Climate change – heat waves, water shortages, and reduced flexibility – poses huge risks for electric utility infrastructure.
EPA's Big Bet on Green Trading
Environmental Emissions: The cost to power markets of the Clean Air Interstate Rule depends on the ability to trade mercury.
plant will face double the cost for coal.
Improved performance by Western railroads in 2005 and the memory of missed shipments in 2004 from Central Appalachian and other Eastern coal fields will encourage generators to at least try PRB coal. But if extra production can be squeezed out of the Illinois basin without pulling prices up too much, high-sulfur coals may be competitive even in markets where that fuel previously did not have many buyers.
The delivered cost of that coal will determine the ability to reverse the decade-long decline in high-sulfur production, which is especially dramatic when compared with the gains from producers in Wyoming ( see Figure 3, p. 79 ).
Some generators still may be weighing their options, though the continued rise in SO 2 allowances prices likely will convince those on the fence. Some smaller utilities had been waiting to see if the mercury limits would subsidize the other controls, but the initial 2010 cap is high enough not to affect near-term emissions-control decisions.
Still A Guessing Game
The mercury rules themselves, even if adopted in their entirety by states, will not create a shift in coal markets. The rules rely on the expectation that the installation of scrubbers and SCRs will trim mercury levels enough to meet the extremely soft 38-ton emissions cap. Therefore, the marginal compliance cost is covered under SO 2 and NOx, at least until 2018, when the level is expected to drop to a much tighter 18 tons.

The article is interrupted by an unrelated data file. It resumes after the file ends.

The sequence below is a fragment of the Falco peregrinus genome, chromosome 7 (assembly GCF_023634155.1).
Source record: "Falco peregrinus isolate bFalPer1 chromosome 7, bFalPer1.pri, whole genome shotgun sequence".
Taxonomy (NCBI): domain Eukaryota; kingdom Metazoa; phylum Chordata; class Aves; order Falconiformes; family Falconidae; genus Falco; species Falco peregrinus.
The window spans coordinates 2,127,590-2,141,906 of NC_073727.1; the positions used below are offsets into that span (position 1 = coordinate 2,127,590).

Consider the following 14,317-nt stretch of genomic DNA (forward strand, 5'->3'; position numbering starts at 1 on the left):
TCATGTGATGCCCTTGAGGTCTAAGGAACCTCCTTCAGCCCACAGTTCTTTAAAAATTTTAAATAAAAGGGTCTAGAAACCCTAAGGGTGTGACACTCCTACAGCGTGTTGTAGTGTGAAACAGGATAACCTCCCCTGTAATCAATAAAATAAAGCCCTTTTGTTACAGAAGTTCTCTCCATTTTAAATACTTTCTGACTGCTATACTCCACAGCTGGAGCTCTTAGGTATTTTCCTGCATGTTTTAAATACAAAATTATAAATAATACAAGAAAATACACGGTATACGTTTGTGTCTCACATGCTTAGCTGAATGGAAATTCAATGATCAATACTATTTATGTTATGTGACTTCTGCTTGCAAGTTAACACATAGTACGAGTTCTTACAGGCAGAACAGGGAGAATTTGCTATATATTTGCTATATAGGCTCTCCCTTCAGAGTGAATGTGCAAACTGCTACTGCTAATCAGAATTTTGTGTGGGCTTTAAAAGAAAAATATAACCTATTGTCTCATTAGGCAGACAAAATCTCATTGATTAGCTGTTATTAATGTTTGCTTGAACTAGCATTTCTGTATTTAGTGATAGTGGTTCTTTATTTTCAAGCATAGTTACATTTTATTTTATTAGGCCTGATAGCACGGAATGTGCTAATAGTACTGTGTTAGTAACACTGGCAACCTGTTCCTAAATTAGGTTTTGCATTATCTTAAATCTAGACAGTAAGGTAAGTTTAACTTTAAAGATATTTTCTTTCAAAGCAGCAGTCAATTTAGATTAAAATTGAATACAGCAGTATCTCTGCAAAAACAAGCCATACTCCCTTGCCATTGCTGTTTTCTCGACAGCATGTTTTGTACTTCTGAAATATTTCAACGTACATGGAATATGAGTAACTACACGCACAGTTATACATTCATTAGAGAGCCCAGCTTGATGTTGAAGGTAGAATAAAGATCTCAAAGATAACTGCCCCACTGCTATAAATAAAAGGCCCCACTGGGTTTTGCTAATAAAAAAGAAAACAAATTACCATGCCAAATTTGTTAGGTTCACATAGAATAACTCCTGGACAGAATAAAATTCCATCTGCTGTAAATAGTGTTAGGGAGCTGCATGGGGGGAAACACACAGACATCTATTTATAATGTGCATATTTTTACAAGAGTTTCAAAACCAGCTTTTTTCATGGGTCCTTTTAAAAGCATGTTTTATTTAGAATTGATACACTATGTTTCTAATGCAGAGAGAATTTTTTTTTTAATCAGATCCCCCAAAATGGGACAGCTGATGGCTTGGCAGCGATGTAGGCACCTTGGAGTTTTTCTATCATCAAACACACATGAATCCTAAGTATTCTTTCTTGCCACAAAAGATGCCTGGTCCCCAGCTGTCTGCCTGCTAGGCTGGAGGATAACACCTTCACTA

Given the difficulty in measuring levels of mercury—there are no commercial continuous emissions monitors for mercury like there are for the other major pollutants—many utilities will be guessing at their projected levels of mercury output. The EPA decided to allow generators to trade around their mercury position rather than force installation of control technology that is also not yet commercially proven. To do so, it had to circumvent a decision made by the agency in 2000 that added mercury to a list of pollutants that require controls to be put on plants, which is one of the key issues in upcoming legal battles over the mercury rule.
If more units need to have mercury controls to come into compliance with the 2010 cap, then prices for those installations, or for the allowances under the cap-and-trade program, will affect the marginal cost of power production in the major coal-fired regions. As the mercury rule also sets a discount for different coal types, it could further the drive toward Western PRB coal, or at least encourage more blending of coal types over the next few years.